Don’t Mourn My Loss, Remember the Good Things
Author: Charles Corr
Army Major Andrew Olmsted was killed in Iraq on January 3, 2008, at the age of 38. In anticipation of his possible death, Major Olmsted wrote out some of his thoughts. On January 13, 2008, the Saint Petersburg Times published a portion of what Major Olmsted wrote, including the following sentence: “I would prefer that people remember the good things about me rather than mourning my loss.”
Many of us might share the same thought. We hope that the person we have been and the things we have done would be judged by others to be good. And we would like those who survive our deaths to remember us for those good qualities.
But it is unrealistic to think that survivors do not have a need to mourn the loss of a good person. They need to mourn the loss to the world, to our society, to them, and to their family that is represented in the death of someone like Major Olmstead.
Whatever survivors may think about service to the country, sacrifice, and tragedy inherent in the death of someone in the military, they are likely to be most affected by what they, themselves, have lost. Even those who believe that a person who has died is no longer suffering and is in a better place, still mourn what is lost to them.
In fact, mourning always has two primary faces: one that looks backward at what has been lost and another that looks forward to the life that remains to be lived. Looking forward involves coping with the new challenges in this changed life and adapting to the world as it now is without the physical presence of the person who died.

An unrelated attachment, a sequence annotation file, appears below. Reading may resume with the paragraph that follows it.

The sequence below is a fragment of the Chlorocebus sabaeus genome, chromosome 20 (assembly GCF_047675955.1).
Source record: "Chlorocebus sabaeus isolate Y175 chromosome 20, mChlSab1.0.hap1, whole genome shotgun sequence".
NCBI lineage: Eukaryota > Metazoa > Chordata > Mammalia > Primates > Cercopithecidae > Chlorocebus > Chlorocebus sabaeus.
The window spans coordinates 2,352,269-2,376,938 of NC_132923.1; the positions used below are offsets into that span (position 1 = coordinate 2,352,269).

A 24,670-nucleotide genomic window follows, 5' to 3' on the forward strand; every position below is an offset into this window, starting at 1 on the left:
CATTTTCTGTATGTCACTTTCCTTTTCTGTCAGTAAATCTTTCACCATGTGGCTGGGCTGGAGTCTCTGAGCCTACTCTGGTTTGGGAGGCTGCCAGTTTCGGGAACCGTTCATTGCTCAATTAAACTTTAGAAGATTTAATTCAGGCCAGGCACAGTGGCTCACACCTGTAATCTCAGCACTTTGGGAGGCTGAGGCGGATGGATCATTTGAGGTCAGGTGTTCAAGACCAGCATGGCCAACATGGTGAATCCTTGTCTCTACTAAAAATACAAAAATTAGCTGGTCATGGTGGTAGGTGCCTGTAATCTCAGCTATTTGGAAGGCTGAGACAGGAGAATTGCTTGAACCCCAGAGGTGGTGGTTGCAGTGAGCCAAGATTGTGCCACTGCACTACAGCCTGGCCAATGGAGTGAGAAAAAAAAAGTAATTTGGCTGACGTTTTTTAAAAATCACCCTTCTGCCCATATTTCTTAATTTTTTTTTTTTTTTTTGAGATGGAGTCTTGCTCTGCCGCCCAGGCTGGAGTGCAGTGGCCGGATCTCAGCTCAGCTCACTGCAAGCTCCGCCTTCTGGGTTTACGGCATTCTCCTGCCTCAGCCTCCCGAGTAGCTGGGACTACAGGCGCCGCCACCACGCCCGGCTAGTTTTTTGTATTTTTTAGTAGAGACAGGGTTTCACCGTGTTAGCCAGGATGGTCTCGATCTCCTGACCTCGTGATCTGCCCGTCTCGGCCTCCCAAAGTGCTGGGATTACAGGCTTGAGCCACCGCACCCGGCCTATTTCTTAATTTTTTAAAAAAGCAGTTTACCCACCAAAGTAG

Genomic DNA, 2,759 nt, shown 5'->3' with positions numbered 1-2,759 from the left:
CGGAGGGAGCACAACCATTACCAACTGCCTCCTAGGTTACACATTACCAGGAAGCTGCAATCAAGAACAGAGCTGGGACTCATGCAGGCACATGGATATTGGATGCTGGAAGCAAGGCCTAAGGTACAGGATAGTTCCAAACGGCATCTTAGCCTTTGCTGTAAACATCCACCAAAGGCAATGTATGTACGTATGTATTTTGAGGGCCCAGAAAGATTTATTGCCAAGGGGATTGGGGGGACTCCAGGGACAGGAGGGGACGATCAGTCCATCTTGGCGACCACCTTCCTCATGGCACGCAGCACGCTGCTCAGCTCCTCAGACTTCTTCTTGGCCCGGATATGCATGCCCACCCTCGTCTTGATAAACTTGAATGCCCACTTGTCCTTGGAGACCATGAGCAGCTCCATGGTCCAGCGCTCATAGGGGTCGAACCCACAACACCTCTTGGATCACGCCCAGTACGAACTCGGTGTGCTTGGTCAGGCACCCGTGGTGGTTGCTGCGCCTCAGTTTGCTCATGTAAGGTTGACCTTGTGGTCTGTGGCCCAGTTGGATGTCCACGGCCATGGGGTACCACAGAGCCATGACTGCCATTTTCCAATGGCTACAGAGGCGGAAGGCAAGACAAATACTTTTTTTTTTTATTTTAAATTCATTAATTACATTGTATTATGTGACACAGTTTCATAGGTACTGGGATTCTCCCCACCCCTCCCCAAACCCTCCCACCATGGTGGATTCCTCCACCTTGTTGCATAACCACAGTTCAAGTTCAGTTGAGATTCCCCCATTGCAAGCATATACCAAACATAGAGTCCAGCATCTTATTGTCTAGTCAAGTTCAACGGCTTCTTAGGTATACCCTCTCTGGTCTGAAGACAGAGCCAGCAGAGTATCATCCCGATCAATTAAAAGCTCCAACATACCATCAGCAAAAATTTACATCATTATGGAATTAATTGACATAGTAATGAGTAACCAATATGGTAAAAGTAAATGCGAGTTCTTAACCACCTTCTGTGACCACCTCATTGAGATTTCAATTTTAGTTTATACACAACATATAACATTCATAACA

There are many aspects of this forward-looking dimension of mourning. One has to do with finding or constructing meaning in the life — and especially in the death — of the loved one. Another has to do with preserving and enriching memories of the loved one. Still, another involves maintaining a continuing bond or an ongoing connection with the loved one.
Certainly, mourning involves processes of restructuring the relationship with the loved one. Developing this new relationship is required by the harsh, objective facts of death. If we do not develop a new relationship with the person who died, we would be pretending that he or she is still with us in the same way as before the death.
In short, our tasks after the death of someone we loved are both to mourn his or her loss and to keep inside our hearts the memories and legacies of the good that person left behind. Grieving over the loss and remembering the life, crying and celebrating, lamenting the absence, and being grateful for the time we had together are all part of healthy bereavement and mourning.
Even those of us who did not know Major Andrew Olmsted in person can realize and appreciate some of the good things about him as we mourn his loss.
"Our tasks after the death of someone we loved are both to mourn his or her loss and to keep inside our hearts the memories and legacies of the good that person left behind."
Dr. Charles A. Corr is a TAPS Advisory Board member; professor emeritus, Southern Illinois University Edwardsville; former chair of the International Work Group on Death, Dying, and Bereavement; a longtime member of the Association for Death Education and Counseling; and he is the senior editor of the National Hospice and Palliative Care Organization’s Pediatric eJourna. His work is widely published in professional journals and books, most recently appearing in the eighth edition of Death & Dying, Life & Living.
©Hospice Foundation of America, 2008. Reprinted with permission from Journeys: A Newsletter to Help in Bereavement. For information about subscriptions or ordering go to: www.hospicefoundation.org.
Photos: TAPS Archives.